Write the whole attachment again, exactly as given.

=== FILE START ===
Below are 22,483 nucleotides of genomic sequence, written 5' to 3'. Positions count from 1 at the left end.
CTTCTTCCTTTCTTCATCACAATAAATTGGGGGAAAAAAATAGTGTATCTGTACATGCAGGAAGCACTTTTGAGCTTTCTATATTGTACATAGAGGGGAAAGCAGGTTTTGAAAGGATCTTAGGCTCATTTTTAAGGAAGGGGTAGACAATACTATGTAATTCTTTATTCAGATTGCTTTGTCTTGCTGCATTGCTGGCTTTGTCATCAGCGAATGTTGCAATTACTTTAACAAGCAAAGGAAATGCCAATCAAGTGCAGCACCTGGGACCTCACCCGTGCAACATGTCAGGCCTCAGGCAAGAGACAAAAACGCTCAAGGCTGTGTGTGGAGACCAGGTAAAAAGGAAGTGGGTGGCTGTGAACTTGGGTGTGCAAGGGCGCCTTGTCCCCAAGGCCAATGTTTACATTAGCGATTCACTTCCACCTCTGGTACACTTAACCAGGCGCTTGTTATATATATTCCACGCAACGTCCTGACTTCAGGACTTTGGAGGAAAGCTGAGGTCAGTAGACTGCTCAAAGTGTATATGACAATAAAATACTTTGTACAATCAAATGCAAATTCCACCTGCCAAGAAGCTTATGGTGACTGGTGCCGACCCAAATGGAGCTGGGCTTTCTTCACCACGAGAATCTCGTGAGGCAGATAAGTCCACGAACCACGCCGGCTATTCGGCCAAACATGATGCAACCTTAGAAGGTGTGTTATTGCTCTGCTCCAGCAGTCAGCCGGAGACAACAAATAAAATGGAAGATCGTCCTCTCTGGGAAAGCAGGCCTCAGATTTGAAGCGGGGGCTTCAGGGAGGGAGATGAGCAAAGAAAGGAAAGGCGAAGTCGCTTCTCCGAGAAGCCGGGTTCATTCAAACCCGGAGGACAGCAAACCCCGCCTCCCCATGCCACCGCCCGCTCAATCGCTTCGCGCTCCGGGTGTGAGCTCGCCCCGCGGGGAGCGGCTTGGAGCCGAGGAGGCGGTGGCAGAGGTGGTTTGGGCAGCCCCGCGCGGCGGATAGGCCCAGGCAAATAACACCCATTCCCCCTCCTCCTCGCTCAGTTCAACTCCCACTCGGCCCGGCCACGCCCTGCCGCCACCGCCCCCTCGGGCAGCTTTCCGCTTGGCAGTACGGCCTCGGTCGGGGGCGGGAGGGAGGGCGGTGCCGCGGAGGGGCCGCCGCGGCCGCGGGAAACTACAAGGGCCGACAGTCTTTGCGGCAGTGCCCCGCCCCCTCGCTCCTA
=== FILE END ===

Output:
Below are 22,483 nucleotides of genomic sequence, written 5' to 3'. Positions count from 1 at the left end.
CTTCTTCCTTTCTTCATCACAATAAATTGGGGGAAAAAAATAGTGTATCTGTACATGCAGGAAGCACTTTTGAGCTTTCTATATTGTACATAGAGGGGAAAGCAGGTTTTGAAAGGATCTTAGGCTCATTTTTAAGGAAGGGGTAGACAATACTATGTAATTCTTTATTCAGATTGCTTTGTCTTGCTGCATTGCTGGCTTTGTCATCAGCGAATGTTGCAATTACTTTAACAAGCAAAGGAAATGCCAATCAAGTGCAGCACCTGGGACCTCACCCGTGCAACATGTCAGGCCTCAGGCAAGAGACAAAAACGCTCAAGGCTGTGTGTGGAGACCAGGTAAAAAGGAAGTGGGTGGCTGTGAACTTGGGTGTGCAAGGGCGCCTTGTCCCCAAGGCCAATGTTTACATTAGCGATTCACTTCCACCTCTGGTACACTTAACCAGGCGCTTGTTATATATATTCCACGCAACGTCCTGACTTCAGGACTTTGGAGGAAAGCTGAGGTCAGTAGACTGCTCAAAGTGTATATGACAATAAAATACTTTGTACAATCAAATGCAAATTCCACCTGCCAAGAAGCTTATGGTGACTGGTGCCGACCCAAATGGAGCTGGGCTTTCTTCACCACGAGAATCTCGTGAGGCAGATAAGTCCACGAACCACGCCGGCTATTCGGCCAAACATGATGCAACCTTAGAAGGTGTGTTATTGCTCTGCTCCAGCAGTCAGCCGGAGACAACAAATAAAATGGAAGATCGTCCTCTCTGGGAAAGCAGGCCTCAGATTTGAAGCGGGGGCTTCAGGGAGGGAGATGAGCAAAGAAAGGAAAGGCGAAGTCGCTTCTCCGAGAAGCCGGGTTCATTCAAACCCGGAGGACAGCAAACCCCGCCTCCCCATGCCACCGCCCGCTCAATCGCTTCGCGCTCCGGGTGTGAGCTCGCCCCGCGGGGAGCGGCTTGGAGCCGAGGAGGCGGTGGCAGAGGTGGTTTGGGCAGCCCCGCGCGGCGGATAGGCCCAGGCAAATAACACCCATTCCCCCTCCTCCTCGCTCAGTTCAACTCCCACTCGGCCCGGCCACGCCCTGCCGCCACCGCCCCCTCGGGCAGCTTTCCGCTTGGCAGTACGGCCTCGGTCGGGGGCGGGAGGGAGGGCGGTGCCGCGGAGGGGCCGCCGCGGCCGCGGGAAACTACAAGGGCCGACAGTCTTTGCGGCAGTGCCCCGCCCCCTCGCTCCTA